If the block/counterstrike causes injury or brings the attacker down, that’s great, but it’s not your primary intent. Impact techniques are more often used as a distraction. The atemi waza will make the attacker think of something else, thus lengthening his reaction time and enabling you to do what you really want to do — usually a throw, takedown or come-along technique. The concept follows one of Sun Tzu’s strategies:
If you can confuse or distract your enemy with a smaller force [of soldiers], it will be easier to attack him more effectively with your main force because he will have to allocate valuable resources to deal with the smaller force.
You may be thinking, Why use a counterstrike as a distraction? Why not just use an effective single strike and be done with your assailant? It sure would be a lot simpler, wouldn’t it?
Yes, it would. However, the real world doesn’t work that way. An old saying reminds us not to put all our eggs in one basket. If you base your response to an attack on the assumption that one strike will finish your assailant, what do you do if it doesn’t? You need to develop a whole series of moves that can be used as a follow-up to your first counter. Those moves can be additional strikes, throws, takedowns or pins.
Furthermore, the laws of the United States require that any actions you take while defending yourself on the street be “measured.” In most cases, you can’t go all out like you’ve been trained to do in the dojo. If you pulverize your assailant, you may be charged with using excessive force.
You may disagree with this concept, but it’s part of the legal system. Nevertheless, the law isn’t the main reason you should elect to use a counterstrike as a distraction rather than a technique designed to cause serious injury.
Using a counterstrike to distract enables you to more effectively control your assailant. When he’s controlled, it’s less likely that severe injury will have to be inflicted. On the other hand, once you have control, severe injury can be inflicted if the condition warrants — such as during an assault with a deadly weapon or by multiple attackers.
Jujitsu: Toward One Technique is George Kirby's latest book.
If a thug grabs your shirt, the situation might warrant only a release technique and perhaps a control hold. But if he pulls a knife, you can switch modes and break his wrist or arm. The situation determines what’s reasonable.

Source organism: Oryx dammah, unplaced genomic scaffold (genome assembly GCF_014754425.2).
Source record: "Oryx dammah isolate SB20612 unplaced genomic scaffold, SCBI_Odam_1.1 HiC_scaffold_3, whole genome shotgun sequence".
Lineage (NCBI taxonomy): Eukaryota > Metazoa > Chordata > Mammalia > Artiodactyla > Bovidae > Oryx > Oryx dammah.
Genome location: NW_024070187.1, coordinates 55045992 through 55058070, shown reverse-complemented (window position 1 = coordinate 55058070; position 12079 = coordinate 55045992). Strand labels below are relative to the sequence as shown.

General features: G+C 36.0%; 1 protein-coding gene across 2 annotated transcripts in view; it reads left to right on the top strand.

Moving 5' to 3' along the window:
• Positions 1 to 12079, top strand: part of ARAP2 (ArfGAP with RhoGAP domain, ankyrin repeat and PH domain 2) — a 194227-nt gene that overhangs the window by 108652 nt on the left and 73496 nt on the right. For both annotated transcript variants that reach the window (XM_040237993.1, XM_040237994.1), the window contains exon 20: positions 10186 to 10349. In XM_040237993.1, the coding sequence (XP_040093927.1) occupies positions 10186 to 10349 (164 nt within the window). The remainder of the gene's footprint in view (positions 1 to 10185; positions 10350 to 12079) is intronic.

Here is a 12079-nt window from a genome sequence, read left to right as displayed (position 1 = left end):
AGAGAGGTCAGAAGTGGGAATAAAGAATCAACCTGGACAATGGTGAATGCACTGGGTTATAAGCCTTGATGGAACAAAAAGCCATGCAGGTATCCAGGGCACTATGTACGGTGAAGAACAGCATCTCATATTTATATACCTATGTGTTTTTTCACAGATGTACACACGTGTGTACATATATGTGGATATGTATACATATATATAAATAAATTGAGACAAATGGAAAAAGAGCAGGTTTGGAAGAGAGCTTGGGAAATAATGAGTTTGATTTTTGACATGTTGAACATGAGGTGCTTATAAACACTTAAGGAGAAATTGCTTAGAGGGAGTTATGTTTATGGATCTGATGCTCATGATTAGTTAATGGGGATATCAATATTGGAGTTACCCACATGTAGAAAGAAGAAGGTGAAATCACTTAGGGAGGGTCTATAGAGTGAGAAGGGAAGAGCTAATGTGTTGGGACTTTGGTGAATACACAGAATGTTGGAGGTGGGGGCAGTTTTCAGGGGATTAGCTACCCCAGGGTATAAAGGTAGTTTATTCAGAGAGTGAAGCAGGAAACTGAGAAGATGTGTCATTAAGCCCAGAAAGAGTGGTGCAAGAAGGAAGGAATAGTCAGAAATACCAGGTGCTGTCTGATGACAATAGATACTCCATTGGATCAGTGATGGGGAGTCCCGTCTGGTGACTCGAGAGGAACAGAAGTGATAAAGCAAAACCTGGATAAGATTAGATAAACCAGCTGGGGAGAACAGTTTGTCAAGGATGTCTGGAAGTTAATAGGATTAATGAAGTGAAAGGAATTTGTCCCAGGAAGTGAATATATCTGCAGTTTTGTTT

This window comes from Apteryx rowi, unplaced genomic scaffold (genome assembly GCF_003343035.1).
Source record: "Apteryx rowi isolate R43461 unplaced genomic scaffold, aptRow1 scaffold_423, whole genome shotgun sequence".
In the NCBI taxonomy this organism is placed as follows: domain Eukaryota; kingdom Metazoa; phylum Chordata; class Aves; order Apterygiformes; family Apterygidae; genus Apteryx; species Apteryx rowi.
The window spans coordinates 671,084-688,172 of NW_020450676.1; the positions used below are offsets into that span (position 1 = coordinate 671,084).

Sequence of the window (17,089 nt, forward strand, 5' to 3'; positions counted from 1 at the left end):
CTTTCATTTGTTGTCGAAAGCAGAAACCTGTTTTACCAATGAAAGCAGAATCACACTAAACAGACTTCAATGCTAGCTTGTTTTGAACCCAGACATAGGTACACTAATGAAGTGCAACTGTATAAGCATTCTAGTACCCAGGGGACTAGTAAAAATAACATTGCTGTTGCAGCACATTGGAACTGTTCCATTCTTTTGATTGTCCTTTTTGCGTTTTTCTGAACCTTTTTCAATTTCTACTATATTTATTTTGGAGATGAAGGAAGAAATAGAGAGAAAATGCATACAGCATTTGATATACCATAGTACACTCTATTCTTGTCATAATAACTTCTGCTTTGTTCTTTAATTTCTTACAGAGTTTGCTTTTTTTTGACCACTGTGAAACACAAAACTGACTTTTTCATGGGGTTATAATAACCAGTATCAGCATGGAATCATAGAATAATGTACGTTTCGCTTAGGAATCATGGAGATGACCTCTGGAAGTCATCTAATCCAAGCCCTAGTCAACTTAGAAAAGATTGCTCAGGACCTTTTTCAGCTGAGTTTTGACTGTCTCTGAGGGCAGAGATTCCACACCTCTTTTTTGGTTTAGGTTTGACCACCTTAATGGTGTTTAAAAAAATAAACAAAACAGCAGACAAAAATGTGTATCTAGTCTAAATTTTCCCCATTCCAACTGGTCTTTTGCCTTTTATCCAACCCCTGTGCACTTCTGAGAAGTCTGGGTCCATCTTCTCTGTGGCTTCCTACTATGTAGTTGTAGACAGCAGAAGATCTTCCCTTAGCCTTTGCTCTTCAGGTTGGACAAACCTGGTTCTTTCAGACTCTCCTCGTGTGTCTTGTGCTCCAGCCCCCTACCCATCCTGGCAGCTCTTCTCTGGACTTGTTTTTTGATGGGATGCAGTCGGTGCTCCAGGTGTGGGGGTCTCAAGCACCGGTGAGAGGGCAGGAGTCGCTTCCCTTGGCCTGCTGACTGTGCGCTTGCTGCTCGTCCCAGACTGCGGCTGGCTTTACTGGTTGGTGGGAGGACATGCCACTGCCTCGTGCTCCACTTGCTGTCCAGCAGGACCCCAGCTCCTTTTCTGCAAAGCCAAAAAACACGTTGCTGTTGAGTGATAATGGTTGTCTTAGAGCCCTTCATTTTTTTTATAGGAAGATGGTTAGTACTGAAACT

If you know jujitsu, your counterstrike may not even be noticed by the casual observer. However, it’s probably the most important step in effective self-defense when it’s combined with proper body movement. That movement, by the way, is designed to get you out of the way of the attack and into a position to follow through with whatever you’ve planned to do after the counterstrike but before the assailant realizes that the counterstrike was merely a distraction.
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Never assume any move or technique will work. If a counterstrike effectively stuns or injures the assailant, you may continue into a follow-through simply as a completion of the technique. If you recognize that the initial counterstrike has been effective, you can back off. However, that’s difficult to do because most martial arts training teaches you to follow through.
Using a block/deflection before a counterstrike is also integral to arts related to traditional jujitsu. In aikido, the block is usually a deflection to redirect the attacker’s ki. The counterstrike is the movement of your same-side or opposite-side arm or hand to continue his momentum, usually in a circular direction around your body. Sometimes a joint is locked in the process.
In judo, things are a bit more esoteric. Off-balancing your opponent is analogous to the deflection, and executing a throw can be seen as the counterstrike. In ground work, the block/deflection phase may entail moving part of your opponent or yourself to prevent the setting of a hold or pin. It’s immediately followed by an elbow or knee thrust to create more space and a distraction for your counter.
No matter the art, an effective block/deflection that’s coupled with a counterstrike causes your opponent to lose his internal balance and sense of continuity, whether he’s standing or on the ground. The concept, called kuzushi, holds that once continuity is broken, your technique — whatever it may be — has a greater chance of succeeding.
About the author: George Kirby has taught jujitsu since 1967. The newest book from this Black Belt Hall of Famer is Jujitsu: Toward One Technique. Order your copy here.
Photos by Thomas Sanders